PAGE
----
Let’s try this again. You are supposed to do the following:

Enact laws that help form a more perfect Union, establish Justice, insure domestic Tranquility, provide for the common Defence, promote the general Welfare, and secure the Blessings of Liberty for all of us.

Sound familiar? Then get to it.

Wednesday, December 1, 2010

Human Rights On The Homefront

Guest Blog by Lillian Hewko

As holiday travel commenced, the blogosphere filled with stories of the new TSA travel regulations that force individuals to “choose” between projecting one’s naked body image for a security guard or undergoing an invasive pat down of one’s most intimate areas. Advocates appropriately voiced concern for survivors of sexual violence, as well as transgender and gender non-conforming individuals for whom the intrusion would be greater. Amidst this debate, however, I was surprised that an equally important event—the first ever U.S. Senate Committee on the Judiciary hearing on the ratification of the Convention on Elimination of Discrimination Against Women and Children (CEDAW)—gained much less attention.

We are the only industrialized nation that has not yet ratified CEDAW. CEDAW affirms basic human rights for women and girls and serves as a tool to end abuses against them. So why hasn’t possible ratification gained more coverage? One blogger pointed out that the TSA uproar received media importance since it was men who were leading the backlash. It may also have something to do with the U.S.’s emphasis on negative rights: we are up in arms at the slightest invasion of our privacy, while many of us sit idly by as hunger increases, access to health care and housing decreases, and prison rates go up. Unlike the invasion of privacy, these poverty-related issues are seen as a result of individual choices—think meritocracy and the American Dream.

Our rights framework is touted for its victories in terms of desegregation, abortion rights, and the repeal of sodomy laws. However, “victory” only goes so far. At present, schools are said to be more segregated, many low-income women lack comprehensive reproductive healthcare, and the criminalization of transgender people continues, therefore for many in the U.S.—particularly low-income individuals who are disproportionately people of color—our framework falls short of ensuring full equality.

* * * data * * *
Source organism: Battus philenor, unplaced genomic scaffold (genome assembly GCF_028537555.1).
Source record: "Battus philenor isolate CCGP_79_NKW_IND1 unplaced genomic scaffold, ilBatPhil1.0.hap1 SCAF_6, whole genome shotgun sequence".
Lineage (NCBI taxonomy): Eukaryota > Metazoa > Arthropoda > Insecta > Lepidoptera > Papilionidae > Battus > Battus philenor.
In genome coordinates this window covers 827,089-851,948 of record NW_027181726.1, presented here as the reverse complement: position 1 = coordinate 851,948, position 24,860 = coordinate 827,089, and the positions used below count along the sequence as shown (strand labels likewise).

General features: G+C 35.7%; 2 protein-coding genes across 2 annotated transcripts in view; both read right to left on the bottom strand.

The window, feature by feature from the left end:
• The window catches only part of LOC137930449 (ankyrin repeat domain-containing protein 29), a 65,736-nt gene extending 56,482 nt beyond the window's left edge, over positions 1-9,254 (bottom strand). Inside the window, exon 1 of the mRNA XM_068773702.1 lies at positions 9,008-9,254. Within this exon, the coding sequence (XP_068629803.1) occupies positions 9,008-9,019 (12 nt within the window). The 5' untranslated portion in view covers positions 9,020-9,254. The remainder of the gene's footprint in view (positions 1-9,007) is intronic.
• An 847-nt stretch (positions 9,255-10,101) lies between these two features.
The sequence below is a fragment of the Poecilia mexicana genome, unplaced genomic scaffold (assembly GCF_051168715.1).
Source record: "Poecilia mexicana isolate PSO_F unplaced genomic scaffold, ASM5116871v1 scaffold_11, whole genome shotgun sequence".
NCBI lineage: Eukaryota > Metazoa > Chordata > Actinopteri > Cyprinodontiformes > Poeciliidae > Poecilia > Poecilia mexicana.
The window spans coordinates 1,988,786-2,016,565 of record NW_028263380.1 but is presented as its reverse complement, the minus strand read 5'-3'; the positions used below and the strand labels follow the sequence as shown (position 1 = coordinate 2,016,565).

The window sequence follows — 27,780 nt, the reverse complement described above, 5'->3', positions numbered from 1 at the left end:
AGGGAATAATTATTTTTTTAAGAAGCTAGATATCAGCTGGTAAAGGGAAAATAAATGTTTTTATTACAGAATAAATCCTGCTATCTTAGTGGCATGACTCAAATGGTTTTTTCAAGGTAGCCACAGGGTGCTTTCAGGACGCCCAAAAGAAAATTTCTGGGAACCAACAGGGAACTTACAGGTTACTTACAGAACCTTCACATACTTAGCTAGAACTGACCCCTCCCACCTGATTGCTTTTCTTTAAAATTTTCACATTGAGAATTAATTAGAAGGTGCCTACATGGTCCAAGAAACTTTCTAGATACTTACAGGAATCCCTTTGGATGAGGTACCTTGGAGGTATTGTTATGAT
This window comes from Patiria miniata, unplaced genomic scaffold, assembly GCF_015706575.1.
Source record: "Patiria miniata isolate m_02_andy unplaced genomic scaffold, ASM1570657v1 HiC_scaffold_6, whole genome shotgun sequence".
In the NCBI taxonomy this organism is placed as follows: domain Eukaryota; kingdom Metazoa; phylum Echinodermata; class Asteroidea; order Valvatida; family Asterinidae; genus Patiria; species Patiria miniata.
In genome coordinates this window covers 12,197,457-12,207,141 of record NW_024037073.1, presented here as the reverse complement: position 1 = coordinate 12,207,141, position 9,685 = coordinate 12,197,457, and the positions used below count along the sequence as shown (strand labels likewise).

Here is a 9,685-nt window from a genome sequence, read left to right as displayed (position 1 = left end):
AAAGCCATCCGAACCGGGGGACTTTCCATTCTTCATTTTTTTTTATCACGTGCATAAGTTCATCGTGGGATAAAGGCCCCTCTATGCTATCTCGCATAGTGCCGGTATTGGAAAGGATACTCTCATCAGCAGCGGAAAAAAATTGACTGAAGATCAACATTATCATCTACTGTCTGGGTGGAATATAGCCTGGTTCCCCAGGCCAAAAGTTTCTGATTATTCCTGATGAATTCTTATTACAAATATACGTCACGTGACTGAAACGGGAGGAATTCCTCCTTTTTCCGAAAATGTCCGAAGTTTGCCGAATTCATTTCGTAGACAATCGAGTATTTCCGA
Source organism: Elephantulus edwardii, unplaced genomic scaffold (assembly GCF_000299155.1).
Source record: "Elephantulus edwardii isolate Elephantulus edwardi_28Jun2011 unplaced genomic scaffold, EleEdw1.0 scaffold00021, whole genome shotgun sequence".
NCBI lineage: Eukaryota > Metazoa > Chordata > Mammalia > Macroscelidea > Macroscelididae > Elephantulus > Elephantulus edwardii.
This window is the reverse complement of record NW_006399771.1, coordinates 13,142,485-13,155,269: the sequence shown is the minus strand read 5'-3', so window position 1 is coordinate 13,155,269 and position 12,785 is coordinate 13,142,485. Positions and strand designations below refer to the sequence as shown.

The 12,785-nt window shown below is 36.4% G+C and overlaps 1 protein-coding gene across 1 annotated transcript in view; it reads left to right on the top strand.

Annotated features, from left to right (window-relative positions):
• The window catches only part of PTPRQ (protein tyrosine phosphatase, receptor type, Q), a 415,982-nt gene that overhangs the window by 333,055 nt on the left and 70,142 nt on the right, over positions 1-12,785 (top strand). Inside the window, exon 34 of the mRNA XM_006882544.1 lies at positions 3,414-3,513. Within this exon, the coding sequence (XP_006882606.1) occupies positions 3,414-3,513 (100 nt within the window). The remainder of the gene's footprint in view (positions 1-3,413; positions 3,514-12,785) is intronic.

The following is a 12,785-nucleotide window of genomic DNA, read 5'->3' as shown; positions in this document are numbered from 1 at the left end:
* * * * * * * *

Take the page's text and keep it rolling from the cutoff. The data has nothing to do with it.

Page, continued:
A true human rights legal framework supports positive rights. As a party to CEDAW, the U.S. government would not only be obligated to respect and protect women’s rights, it would be required to take affirmative steps to ensure all persons have the means and conditions necessary to enjoy their rights. Does fear of fulfilling these rights explain our reticence in ratifying CEDAW?

Mainstream proponents such as Senator Durbin, chair of the judiciary hearing, avoid the topic. He rightfully recognizes that ratification will give us credibility in the international arena where we demand other governments to uphold women’s rights. But—possibly to appease opponents who see CEDAW as a “tool for mischief”—he claims the U.S. does not need to ratify CEDAW to protect the rights of American women and girls. Yet, ratification could greatly advance women’s rights abroad and on the home front. For example, under CEDAW, the right to access reproductive health services would support repeal of the Hyde Amendment and policies that restrict access to contraception, such as pharmacist refusal clauses, lack of insurance, and abstinence only education programs. Such possibilities for real equality warrant more attention. It’s not too late to join the effort to get CEDAW ratified by the U.S. Senate:

Contact your Senators and urge them to support CEDAW.

Contact President Obama
and urge him to make CEDAW a priority.

Support CEDAW grassroots activities in the United States.

Lillian is a former Legal Voice intern and a third-year law student at the University of Washington School of Law, where she recently founded the UW Incarcerated Mothers Advocacy Project and currently serves on the national board of Law Students for Reproductive Justice.

Photo Credit: Brian Glanz